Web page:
When may you properly claim that your product is "MADE IN U.S.A."?
The Federal Trade Commission ("FTC") has primary responsibility for regulating "MADE IN U.S.A." claims pursuant to Section 5 of the Federal Trade Commission Act. This statute prohibits misrepresentations that deceive consumers regarding the geographic origin of goods in an advertisement, label or other promotional material, including marketing on the Internet or by email.
The FTC regulates all products advertised or sold in the United States except for products specifically subject to the country-of-origin labeling requirements of the Textile Fiber Products Identification Act, the Wool Products Labeling Act, the Fur Products Labeling Act, and the American Automobile Labeling Act.
State labeling and other laws generally mirror the FTC standards for "MADE IN USA" claims, but the California standard is more stringent.
The "All or Virtually All" Standard
The FTC does not require domestic goods to be marked "MADE IN U.S.A."
If you choose to make an unqualified "MADE IN U.S.A." claim, you must be able to support it with competent and reliable evidence that the product is "all or virtually all" made in the United States.
As a threshold matter, for such labeling, the FTC requires that a product's "last substantial transformation" have occurred in the United States. However, if the product is thereafter assembled or processed outside the United States, the FTC may conclude that the product is not "all or virtually all" made in the United States.
The FTC considers the following factors:
the percentage of the total cost of manufacturing attributable to U.S. and to non-U.S. costs. Manufacturing costs include the total cost of all manufacturing materials, direct manufacturing labor and manufacturing overhead.
how far removed non-U.S. content is from a finished product.
how much of the total value of a finished product is attributable to non-U.S. content.
A manufacturer should look back far enough in the manufacturing process to be reasonably sure that any significant content from suppliers has been included in the assessment. Content originating outside the U.S. that is incorporated into a product early in the manufacturing process is less likely to be significant to consumers than content that is a direct part of the finished product or its components.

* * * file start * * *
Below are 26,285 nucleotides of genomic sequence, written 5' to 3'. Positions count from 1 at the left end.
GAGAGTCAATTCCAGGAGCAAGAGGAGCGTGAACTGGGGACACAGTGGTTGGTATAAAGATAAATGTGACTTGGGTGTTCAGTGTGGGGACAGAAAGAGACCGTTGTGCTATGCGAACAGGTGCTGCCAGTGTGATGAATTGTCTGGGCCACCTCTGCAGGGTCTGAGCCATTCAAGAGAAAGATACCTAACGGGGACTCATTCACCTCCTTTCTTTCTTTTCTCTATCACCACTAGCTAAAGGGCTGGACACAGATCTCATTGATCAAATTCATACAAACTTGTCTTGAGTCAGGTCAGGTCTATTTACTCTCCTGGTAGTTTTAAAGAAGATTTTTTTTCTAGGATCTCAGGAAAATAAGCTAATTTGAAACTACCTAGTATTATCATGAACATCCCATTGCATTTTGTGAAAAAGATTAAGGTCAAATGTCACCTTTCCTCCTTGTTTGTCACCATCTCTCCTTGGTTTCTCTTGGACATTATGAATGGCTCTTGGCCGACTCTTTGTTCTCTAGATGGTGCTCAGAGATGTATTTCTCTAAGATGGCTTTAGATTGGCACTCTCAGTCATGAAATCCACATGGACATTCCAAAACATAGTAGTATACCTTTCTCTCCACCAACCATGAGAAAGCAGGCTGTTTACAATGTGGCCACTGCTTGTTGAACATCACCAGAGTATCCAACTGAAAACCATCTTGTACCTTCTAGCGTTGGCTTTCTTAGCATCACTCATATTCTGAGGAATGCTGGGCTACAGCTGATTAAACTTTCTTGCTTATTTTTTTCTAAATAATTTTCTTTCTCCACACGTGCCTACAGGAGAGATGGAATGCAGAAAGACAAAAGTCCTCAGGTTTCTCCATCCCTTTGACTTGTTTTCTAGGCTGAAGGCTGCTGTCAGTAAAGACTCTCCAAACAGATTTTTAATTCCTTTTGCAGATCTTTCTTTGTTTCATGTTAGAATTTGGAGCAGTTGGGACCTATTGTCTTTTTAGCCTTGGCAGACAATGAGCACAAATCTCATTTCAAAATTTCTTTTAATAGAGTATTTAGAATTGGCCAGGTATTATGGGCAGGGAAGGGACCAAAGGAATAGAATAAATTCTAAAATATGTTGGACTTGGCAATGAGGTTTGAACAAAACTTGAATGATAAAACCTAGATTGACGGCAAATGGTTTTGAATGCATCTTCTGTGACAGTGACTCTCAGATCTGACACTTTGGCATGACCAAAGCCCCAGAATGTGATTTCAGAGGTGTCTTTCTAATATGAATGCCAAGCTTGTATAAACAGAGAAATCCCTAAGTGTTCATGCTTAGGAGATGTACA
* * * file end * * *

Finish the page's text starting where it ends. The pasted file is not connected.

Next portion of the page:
In some situations, failure to indicate origin may lead consumers to conclude erroneously that the goods are of U.S. origin. For example, the FTC has found that the absence of a country of origin marking was unfair and deceptive for watch bands made of metal purchased in the United States, exported to Hong Kong to be fabricated into watch bands, and finished in the Virgin Islands.
Types of Claims
A claim of U.S. origin, which must be truthful, substantiated, clear and specific enough so as not to be deceptive to consumers. may be:
an express claim such as "MADE IN U.S.A." or "OUR PRODUCTS ARE AMERICAN MADE.'"
an implied claim created by the overall impression, which includes the juxtaposition of phrases and images, and the nature of the transaction. For example, U.S. symbols or geographic references, such as U.S. flags, U.S. maps, or references to U.S. locations of headquarters or factories, may convey a claim of U.S. origin.
a qualified claim such as "MADE IN U.S.A. OF U.S. AND IMPORTED PARTS," "MADE IN U.S.A. OF 65% U.S. CONTENT" or "MADE IN U.S.A. FROM IMPORTED LEATHER."
a manufacturing process claim such as "ASSEMBLED IN THE U.S.A." or comparative claims such as "CONTAINS MORE U.S. CONTENT THAN ANY OF OUR COMPETITORS' PRODUCTS."
The FTC actively monitors "MADE IN U.S.A." claims made in print, broadcast, and Internet advertising, and on product labels, packaging and products.
The FTC coordinates with state Attorneys General and with U.S. Customs and Border Protection.
Competitors may report noncompliance directly to the FTC by calling (202) FTC-HELP or by contacting the FTC by mail or email.
In addition to the federal statutes requiring country of origin markings on specific products--Fur Products, Textile Fiber Products, Wool Products and Automobiles--a false designation of origin may also violate state law. Notably, a 1961 California statute provides a very restrictive state law claim against manufacturers who use words such as "MADE IN U.S.A." or "MADE IN AMERICA" when the product or "any article, unit, or part thereof" has been entirely or substantially made outside the U.S.
Generally, as long as a "MADE IN U.S.A." claim is supported by reliable evidence and clearly stated so as to avoid deception to consumers, it will be found to comply with the law. However, manufacturers in California must be especially vigilant to comply with that state's rigid labeling law.
For further information, please contact Jeffrey H. Epstein.
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